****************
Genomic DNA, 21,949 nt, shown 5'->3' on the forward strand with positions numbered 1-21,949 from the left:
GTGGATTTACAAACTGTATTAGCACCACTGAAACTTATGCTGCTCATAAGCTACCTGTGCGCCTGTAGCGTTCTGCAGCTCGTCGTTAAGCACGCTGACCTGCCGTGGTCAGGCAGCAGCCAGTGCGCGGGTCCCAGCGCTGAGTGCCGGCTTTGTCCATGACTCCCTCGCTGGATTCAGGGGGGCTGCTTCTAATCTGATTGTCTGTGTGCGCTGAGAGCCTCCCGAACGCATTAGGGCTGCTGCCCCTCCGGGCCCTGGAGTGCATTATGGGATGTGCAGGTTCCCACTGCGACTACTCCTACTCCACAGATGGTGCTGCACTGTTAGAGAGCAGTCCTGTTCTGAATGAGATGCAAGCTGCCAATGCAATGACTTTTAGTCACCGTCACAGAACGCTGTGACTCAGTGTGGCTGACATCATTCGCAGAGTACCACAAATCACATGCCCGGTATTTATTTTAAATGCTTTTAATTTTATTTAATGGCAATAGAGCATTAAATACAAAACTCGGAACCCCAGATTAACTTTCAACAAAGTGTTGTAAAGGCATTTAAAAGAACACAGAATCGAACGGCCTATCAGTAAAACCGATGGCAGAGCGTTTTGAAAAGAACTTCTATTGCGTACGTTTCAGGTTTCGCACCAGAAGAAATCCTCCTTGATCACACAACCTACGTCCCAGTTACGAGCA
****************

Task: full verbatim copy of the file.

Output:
Genomic DNA, 21,949 nt, shown 5'->3' on the forward strand with positions numbered 1-21,949 from the left:
GTGGATTTACAAACTGTATTAGCACCACTGAAACTTATGCTGCTCATAAGCTACCTGTGCGCCTGTAGCGTTCTGCAGCTCGTCGTTAAGCACGCTGACCTGCCGTGGTCAGGCAGCAGCCAGTGCGCGGGTCCCAGCGCTGAGTGCCGGCTTTGTCCATGACTCCCTCGCTGGATTCAGGGGGGCTGCTTCTAATCTGATTGTCTGTGTGCGCTGAGAGCCTCCCGAACGCATTAGGGCTGCTGCCCCTCCGGGCCCTGGAGTGCATTATGGGATGTGCAGGTTCCCACTGCGACTACTCCTACTCCACAGATGGTGCTGCACTGTTAGAGAGCAGTCCTGTTCTGAATGAGATGCAAGCTGCCAATGCAATGACTTTTAGTCACCGTCACAGAACGCTGTGACTCAGTGTGGCTGACATCATTCGCAGAGTACCACAAATCACATGCCCGGTATTTATTTTAAATGCTTTTAATTTTATTTAATGGCAATAGAGCATTAAATACAAAACTCGGAACCCCAGATTAACTTTCAACAAAGTGTTGTAAAGGCATTTAAAAGAACACAGAATCGAACGGCCTATCAGTAAAACCGATGGCAGAGCGTTTTGAAAAGAACTTCTATTGCGTACGTTTCAGGTTTCGCACCAGAAGAAATCCTCCTTGATCACACAACCTACGTCCCAGTTACGAGCA